This week in 1916 a blockbuster film had its first general release in London’s cinemas. The film went on to be the most popular film in British cinemas until 1977. It showed genuine footage of men in battle on the Western Front in the Battle of the Somme.
The film was made by Geoffrey Malins and John McDowell, who mixed short sections of mocked up battle scenes with plenty of genuine footage of guns firing, troops moving around in the trenches, men attacking over no-man’s land, the wounded and the explosion of the mine under Hawthorn Ridge (on top of which was a german redoubt).
After a few private showings, the Battle of the Somme film opened in 34 cinemas across London on 21 August 1916. The next day, the Times reported that:
Never before has there been so large a demand for a long film. Managers of cinema houses have to make their arrangements many months ahead, and in order to show the war pictures they have had to cut out of their programmes films rented many months ago for exhibition this week. […] The early arrangement of programmes has in some cases had the unfortunate effect of associating the war pictures with fimls of a light and trivial character, but this could hardly be avoided. One cannot imagine, however, that an audience which has seen men “go over” the parapet, and tumble back dead or wounded into the trench, can afterwards have the heart to laugh at picture theatre inanities.
A week later it was released across the country. Every copy of the film was reportedly in use that week. By the first week of Setember, the film was showing in more than 1000 ‘picture theatres’ across the UK.
Famously, 20 million tickets for the film were sold in its first six weeks (in a nation of 45 million people). The next film to sell so many tickets was Star Wars in 1977 – more than 60 years later!
Most other films shown at the time were short pieces or serial shows – much more like TV programmes (soaps, news, dramas, comedies, etc) than what we see in the cinema today. The most popular of these attracted audiences of 10 million each week for their installments, which means that the success of The Battle of the Somme was as much in the continued demand for it (presumably more than 20 million tickets were sold over the month or so it was on, probably including many repeat attendances) as in the numbers watching in any one week – although the demand in late August was clearly vast. The film provided people in London and across the UK with a view of the battlefields like they had never had before. It interested millions and shocked a great number of them.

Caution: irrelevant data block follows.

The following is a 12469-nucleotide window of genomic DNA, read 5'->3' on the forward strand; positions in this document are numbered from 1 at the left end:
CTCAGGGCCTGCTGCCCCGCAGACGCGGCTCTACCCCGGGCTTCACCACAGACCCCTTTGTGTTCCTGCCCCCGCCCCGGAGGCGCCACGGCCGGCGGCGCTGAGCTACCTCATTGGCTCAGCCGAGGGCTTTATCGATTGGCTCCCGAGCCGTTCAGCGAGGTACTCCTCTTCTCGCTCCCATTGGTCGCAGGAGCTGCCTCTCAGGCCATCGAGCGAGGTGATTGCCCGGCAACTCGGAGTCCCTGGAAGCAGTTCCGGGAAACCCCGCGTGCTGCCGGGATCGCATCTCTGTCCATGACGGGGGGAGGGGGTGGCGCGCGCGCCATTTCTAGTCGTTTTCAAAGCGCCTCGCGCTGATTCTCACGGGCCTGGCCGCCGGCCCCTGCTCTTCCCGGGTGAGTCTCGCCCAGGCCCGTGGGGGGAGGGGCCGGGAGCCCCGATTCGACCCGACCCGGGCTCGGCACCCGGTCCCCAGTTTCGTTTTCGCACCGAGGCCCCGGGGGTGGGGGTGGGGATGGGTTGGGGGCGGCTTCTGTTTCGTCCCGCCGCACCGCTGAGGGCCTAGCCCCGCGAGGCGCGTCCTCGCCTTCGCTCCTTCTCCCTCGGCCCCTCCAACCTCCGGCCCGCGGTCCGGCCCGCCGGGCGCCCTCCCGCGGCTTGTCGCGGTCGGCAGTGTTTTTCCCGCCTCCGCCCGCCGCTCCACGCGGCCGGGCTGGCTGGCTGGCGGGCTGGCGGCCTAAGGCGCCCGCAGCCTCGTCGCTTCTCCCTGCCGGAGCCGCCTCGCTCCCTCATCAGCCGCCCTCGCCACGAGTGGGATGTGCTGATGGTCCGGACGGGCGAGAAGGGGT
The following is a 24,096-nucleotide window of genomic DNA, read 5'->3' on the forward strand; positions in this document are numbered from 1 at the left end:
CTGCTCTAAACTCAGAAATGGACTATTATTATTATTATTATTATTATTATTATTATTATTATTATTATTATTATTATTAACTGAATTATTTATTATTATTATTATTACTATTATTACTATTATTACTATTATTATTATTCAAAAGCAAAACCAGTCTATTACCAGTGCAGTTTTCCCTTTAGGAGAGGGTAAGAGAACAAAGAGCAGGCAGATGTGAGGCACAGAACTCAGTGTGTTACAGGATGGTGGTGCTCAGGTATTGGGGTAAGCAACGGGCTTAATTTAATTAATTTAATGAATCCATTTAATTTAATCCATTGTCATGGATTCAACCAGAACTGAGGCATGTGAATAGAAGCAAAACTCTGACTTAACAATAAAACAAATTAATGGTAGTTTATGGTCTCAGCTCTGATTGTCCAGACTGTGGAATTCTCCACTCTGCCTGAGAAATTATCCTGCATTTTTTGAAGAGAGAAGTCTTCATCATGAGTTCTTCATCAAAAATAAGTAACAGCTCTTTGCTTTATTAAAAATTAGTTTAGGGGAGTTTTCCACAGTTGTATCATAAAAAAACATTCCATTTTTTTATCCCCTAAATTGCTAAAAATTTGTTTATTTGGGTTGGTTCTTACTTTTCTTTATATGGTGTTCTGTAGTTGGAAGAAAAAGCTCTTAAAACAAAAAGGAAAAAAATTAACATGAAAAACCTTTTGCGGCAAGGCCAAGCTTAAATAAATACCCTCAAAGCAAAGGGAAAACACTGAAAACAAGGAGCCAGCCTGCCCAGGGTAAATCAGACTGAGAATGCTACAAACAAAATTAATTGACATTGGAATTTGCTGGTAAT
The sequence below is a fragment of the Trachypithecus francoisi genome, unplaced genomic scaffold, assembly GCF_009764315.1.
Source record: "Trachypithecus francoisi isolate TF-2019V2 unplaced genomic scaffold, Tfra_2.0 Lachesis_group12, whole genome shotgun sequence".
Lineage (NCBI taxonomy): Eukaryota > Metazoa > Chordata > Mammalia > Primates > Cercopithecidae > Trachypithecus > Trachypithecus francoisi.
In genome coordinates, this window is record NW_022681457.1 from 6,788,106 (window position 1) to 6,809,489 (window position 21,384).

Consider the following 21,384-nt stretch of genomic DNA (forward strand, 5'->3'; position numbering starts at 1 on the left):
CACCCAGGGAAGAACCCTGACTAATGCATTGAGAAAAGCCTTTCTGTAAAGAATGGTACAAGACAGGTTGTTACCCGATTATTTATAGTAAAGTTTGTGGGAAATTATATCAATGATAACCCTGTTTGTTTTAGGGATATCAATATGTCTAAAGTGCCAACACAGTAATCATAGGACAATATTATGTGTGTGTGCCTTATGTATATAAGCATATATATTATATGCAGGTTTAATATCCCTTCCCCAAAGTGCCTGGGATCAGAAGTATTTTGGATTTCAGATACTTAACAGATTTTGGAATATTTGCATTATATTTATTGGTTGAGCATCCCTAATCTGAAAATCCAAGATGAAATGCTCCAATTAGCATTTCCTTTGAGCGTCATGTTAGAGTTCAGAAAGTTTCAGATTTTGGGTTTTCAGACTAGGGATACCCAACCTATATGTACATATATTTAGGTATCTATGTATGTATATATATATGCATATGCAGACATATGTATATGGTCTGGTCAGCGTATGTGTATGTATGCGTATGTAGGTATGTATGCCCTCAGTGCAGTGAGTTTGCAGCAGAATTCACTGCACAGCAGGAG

Frances Stevenson (Lloyd George’s secretary) wrote in her diary after a private showing on 4 August:
We went on Wednesday night to a private view of the ‘Some films’ i.e. the pictures taken during the recent fighting. To say that one enjoyed them would be untrue; but I am glad I went. I am glad I have seen the sort of thing our men have to go through, even to the sortie from the trench, and the falling in the barbed wire. There were pictures too of the battlefield after the fight, & of our gallant men lying all crumpled up & helpless. There were pictures of men mortally wounded being carried out of the communication trenches, with the look of agony on their faces.
Similar films made in 1917 were nowhere near as successful, and people drifted back to the usual serial or comedy films (such as those of Charlie Chaplin). The Battle of the Somme was the great success in the war-documentary genre in the Great War. It was shown at a point when the images it showed were new and shocking, but (perhaps) before the failure of the Allies to win in 1916 made the war seem to grind on interminably.
Nicholas Hiley, ‘ ‘At the Picture Palace’: The British Cinema Audience, 1895-1920’, John Fullerton (ed.), Celebrating 1895: the centenary of cinema
Nicholas Hiley, ‘Introduction’ in Geoffrey H Malins, How I Filmed the War
Nicholas Reeves, ‘Cinema, spectatorship and propaganda: ‘Battle of the Somme’ (1916) and its contemporary audience’ in Historical Journal of Film, Radio and Television, Vol. 17, No. 1.
Rachel Low (ed), History of British Film, Vol 3 (1914-1918).
Trevor Wilson, Myriad Faces of War